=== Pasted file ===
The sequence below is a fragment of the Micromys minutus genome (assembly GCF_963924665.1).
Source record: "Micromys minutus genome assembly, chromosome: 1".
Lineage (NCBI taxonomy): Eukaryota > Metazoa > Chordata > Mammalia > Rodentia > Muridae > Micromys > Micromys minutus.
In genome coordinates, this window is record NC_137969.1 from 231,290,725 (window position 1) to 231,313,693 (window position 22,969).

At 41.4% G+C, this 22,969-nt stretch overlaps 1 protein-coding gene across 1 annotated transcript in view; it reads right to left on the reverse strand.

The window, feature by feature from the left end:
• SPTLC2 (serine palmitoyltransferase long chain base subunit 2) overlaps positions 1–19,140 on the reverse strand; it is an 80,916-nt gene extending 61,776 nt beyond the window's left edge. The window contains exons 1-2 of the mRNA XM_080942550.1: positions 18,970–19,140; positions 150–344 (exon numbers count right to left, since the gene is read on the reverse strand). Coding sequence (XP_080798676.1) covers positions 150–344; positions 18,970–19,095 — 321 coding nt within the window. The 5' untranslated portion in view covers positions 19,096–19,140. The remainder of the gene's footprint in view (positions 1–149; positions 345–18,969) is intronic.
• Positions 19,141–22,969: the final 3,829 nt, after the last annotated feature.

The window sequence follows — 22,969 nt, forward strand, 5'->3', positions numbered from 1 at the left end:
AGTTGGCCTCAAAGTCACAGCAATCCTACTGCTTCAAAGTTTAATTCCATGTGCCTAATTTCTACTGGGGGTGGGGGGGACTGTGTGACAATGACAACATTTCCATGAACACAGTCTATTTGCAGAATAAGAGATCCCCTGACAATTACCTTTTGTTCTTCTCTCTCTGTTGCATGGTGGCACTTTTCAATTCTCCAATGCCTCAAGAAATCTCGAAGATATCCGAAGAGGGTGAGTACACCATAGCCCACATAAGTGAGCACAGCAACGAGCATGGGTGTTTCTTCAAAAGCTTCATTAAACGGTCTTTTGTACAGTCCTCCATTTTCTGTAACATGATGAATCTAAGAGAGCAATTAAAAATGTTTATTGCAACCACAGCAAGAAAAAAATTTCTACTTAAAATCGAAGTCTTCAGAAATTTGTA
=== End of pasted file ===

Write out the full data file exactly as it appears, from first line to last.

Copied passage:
The sequence below is a fragment of the Micromys minutus genome (assembly GCF_963924665.1).
Source record: "Micromys minutus genome assembly, chromosome: 1".
Lineage (NCBI taxonomy): Eukaryota > Metazoa > Chordata > Mammalia > Rodentia > Muridae > Micromys > Micromys minutus.
In genome coordinates, this window is record NC_137969.1 from 231,290,725 (window position 1) to 231,313,693 (window position 22,969).

At 41.4% G+C, this 22,969-nt stretch overlaps 1 protein-coding gene across 1 annotated transcript in view; it reads right to left on the reverse strand.

The window, feature by feature from the left end:
• SPTLC2 (serine palmitoyltransferase long chain base subunit 2) overlaps positions 1–19,140 on the reverse strand; it is an 80,916-nt gene extending 61,776 nt beyond the window's left edge. The window contains exons 1-2 of the mRNA XM_080942550.1: positions 18,970–19,140; positions 150–344 (exon numbers count right to left, since the gene is read on the reverse strand). Coding sequence (XP_080798676.1) covers positions 150–344; positions 18,970–19,095 — 321 coding nt within the window. The 5' untranslated portion in view covers positions 19,096–19,140. The remainder of the gene's footprint in view (positions 1–149; positions 345–18,969) is intronic.
• Positions 19,141–22,969: the final 3,829 nt, after the last annotated feature.

The window sequence follows — 22,969 nt, forward strand, 5'->3', positions numbered from 1 at the left end:
AGTTGGCCTCAAAGTCACAGCAATCCTACTGCTTCAAAGTTTAATTCCATGTGCCTAATTTCTACTGGGGGTGGGGGGGACTGTGTGACAATGACAACATTTCCATGAACACAGTCTATTTGCAGAATAAGAGATCCCCTGACAATTACCTTTTGTTCTTCTCTCTCTGTTGCATGGTGGCACTTTTCAATTCTCCAATGCCTCAAGAAATCTCGAAGATATCCGAAGAGGGTGAGTACACCATAGCCCACATAAGTGAGCACAGCAACGAGCATGGGTGTTTCTTCAAAAGCTTCATTAAACGGTCTTTTGTACAGTCCTCCATTTTCTGTAACATGATGAATCTAAGAGAGCAATTAAAAATGTTTATTGCAACCACAGCAAGAAAAAAATTTCTACTTAAAATCGAAGTCTTCAGAAATTTGTA